Photographing Parklands

March 18th, 2012  |  Published in March 2012

The Green Building Gallery hosts “The Vision of a Generation: Photographs from The Parklands of Floyds Fork.” From the press release, the exhibition “documents the landscape before, during, and after the creation of the 4,000-acre Parklands of Floyds Fork” by its artists over the last four years. The art world, like elsewhere, is engaging the theme of green.

I wondered how the artists would encounter the problem of bracketing. By bracketing, I mean that the park is itself a framed, artificial work that (however) is designated and managed to remind us that it is not so (walking paths, tourism, removal of both diseased trees and problematic wildlife, and more). I thought of Monet’s paintings of Giverny; to what extent are the works of Monet a documentation of masterful landscaping versus his personal aesthetic? The park the size of the Floyds Fork location is no garden, but modifications and maintenance according to cultural notions of what a park should “look like” (the particular concern of an artist) are inevitable. How do the photographers negotiate their mimesis of a mimesis–their work an artifice of something already subtly artificial?

One strategy is to use close-ups. Through the close-up, any artifice of the surrounds disappears. For example, Bob Hower’s Legacy Oak offers a stunning view of sunlight radiating behind an old tree. The light enchants the forest (or rather, the forest is enchanted), reminding one of a place of druidic worship. It recalls antiquity, somehow here in America, and anywhere other than a park. (One may even think of a divine park, like sensuous conceptions of Eden.) The image, though, could be anywhere; there is nothing that denotes it as “The Parklands of Floyds Fork.” It doesn’t matter, of course; the artistry is self-sustaining. Louisvillians (and park visitors) witness something of universal appeal within their specific locale.

Another strategy appears in Ted Waltham’s Winter Forest Panorama–Turkey Run Forest. It reminds us of what snow does. Humanity’s hand disappears under its veil, resolving the aforementioned contradictions. The picture bracketing transforms the view of the landscape into an abstract composition and gives it a stark, “natural” beauty. We as viewers encounter the park, but park as such disappears under seasonal processes.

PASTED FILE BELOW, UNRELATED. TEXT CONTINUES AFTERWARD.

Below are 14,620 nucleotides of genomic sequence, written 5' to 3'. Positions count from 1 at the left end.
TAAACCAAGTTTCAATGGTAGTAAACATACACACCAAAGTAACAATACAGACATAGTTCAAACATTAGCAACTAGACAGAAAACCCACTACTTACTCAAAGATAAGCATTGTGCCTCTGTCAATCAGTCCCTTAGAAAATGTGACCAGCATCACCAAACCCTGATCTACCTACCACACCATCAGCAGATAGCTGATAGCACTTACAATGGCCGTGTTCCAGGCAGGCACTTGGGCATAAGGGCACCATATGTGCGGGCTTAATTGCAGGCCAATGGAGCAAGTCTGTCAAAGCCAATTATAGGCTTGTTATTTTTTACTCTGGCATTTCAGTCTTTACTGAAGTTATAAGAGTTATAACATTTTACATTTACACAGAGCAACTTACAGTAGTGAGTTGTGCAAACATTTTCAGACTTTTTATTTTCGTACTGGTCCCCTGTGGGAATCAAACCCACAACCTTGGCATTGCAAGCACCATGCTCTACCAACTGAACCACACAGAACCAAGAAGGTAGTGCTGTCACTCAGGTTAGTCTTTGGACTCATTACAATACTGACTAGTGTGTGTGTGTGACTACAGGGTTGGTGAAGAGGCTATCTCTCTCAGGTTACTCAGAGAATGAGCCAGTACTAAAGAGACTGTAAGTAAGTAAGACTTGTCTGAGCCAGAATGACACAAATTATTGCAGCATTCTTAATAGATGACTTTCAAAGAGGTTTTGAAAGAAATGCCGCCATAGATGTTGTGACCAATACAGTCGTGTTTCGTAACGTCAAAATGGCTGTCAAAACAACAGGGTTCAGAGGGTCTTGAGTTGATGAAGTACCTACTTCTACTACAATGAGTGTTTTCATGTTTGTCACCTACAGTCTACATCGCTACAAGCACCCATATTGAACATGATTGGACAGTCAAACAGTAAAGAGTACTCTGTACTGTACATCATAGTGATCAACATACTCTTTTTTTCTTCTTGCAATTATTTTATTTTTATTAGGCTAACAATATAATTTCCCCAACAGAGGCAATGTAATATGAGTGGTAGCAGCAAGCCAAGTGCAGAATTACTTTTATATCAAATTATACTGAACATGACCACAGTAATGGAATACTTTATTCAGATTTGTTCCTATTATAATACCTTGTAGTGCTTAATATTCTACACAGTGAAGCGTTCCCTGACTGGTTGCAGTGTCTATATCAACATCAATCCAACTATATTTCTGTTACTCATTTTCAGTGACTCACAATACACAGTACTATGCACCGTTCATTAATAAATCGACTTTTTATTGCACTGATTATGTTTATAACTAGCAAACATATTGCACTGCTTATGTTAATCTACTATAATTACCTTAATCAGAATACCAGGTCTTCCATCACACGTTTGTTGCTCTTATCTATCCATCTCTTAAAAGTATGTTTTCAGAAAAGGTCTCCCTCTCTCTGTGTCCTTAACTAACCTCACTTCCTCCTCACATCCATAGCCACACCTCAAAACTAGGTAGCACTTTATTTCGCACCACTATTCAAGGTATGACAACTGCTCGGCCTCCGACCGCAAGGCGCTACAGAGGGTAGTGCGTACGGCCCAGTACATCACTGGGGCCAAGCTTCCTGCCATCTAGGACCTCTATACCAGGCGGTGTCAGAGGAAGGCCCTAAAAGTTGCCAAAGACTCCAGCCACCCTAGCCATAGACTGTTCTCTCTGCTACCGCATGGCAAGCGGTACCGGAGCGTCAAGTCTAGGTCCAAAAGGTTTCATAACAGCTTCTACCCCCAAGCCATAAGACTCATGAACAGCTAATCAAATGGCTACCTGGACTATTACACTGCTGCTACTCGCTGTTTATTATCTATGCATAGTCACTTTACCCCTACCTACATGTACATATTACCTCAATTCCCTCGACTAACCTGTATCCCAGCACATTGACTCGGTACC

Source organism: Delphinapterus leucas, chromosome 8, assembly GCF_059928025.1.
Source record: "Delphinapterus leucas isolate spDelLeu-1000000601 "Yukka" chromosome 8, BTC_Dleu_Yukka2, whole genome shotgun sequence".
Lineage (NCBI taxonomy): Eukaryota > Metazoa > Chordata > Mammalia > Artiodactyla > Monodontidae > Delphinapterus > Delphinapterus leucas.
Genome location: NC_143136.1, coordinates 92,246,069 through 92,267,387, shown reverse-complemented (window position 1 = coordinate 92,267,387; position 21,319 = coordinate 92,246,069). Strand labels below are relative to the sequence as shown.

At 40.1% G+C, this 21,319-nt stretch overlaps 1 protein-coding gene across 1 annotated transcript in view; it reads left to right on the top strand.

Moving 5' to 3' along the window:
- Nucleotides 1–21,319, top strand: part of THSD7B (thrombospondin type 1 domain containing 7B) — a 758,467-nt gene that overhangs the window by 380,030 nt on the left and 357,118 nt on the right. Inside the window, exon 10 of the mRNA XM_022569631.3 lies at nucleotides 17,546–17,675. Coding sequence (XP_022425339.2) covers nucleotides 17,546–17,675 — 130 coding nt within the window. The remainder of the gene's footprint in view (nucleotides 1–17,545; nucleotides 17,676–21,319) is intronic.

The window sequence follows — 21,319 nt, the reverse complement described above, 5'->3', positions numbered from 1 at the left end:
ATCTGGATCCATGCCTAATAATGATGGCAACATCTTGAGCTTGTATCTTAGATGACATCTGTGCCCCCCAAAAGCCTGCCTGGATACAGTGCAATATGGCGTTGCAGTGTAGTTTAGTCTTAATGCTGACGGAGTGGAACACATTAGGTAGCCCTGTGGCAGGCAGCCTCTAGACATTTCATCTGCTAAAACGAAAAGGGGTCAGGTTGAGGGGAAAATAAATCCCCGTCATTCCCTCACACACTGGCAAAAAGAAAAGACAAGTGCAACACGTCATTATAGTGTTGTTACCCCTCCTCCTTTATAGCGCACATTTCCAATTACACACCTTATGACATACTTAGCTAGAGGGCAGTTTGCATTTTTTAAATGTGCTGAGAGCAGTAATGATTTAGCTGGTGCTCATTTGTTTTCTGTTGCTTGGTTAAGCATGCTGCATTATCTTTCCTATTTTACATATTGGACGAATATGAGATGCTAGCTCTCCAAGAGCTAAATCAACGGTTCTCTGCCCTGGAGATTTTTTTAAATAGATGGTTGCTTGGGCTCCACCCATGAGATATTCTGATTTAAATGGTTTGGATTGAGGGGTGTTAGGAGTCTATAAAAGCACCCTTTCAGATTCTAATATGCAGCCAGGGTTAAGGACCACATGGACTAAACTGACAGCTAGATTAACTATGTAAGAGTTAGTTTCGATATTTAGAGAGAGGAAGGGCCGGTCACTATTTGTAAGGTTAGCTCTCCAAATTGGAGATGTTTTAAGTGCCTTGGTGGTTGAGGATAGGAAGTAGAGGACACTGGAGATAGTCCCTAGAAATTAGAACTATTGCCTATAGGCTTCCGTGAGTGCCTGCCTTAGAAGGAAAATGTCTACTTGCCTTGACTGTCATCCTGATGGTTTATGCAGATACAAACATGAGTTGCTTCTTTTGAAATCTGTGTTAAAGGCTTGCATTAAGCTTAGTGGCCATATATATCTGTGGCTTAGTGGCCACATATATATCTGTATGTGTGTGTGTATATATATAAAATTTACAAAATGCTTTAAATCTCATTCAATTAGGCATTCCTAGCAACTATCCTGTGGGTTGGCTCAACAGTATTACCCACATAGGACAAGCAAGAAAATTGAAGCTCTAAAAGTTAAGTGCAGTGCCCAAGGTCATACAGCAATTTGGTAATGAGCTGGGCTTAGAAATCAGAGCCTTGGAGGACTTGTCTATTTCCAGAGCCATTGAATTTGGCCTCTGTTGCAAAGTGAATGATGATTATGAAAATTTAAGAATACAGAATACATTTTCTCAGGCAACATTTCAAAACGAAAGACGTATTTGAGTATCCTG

Of all the works on display, only John Nation’s Foggy Morning Fishing includes a person in its composition. It is a fisherman in a hazy, relaxing setting. It reveals what we want from a park–to escape other people and urban settings by some means other than television and internet web surfing. Was this absence of people the result of the photographers (who collectively took over 2,000 pics for the exhibition) or a choice of the curator? Yet, this particular iconic photo shows only the fisherman’s back. It makes his individuality non-invasive by lack of an encounter with his gaze. His gaze, if anything, looks out to where we look as well (and draws us to his focal point), which is the beauty of the scenery and the calm of the water. Outside of any aesthetic judgment of the work, it has a notable function in the framing of a view of ‘place.’ It states that here one may go, enjoy nature, and be anonymous.

The opening of the show on March 2nd was moved to later this month due to the untimely appearance of one of nature’s messiest creations, multiple tornadoes (which sadly devastated communities only 30 miles north of here). Hence I was unable to speak with the artists involved. I assume, charitably, that these photographs were not created for the exhibition (save, perhaps, a couple) but were taken by the artists via their love of the location before the project was invented. In this way we encounter the subtle–and perhaps most compelling–declaration of the exhibition: the Park has inspired, and will inspire, one’s creative imagination.

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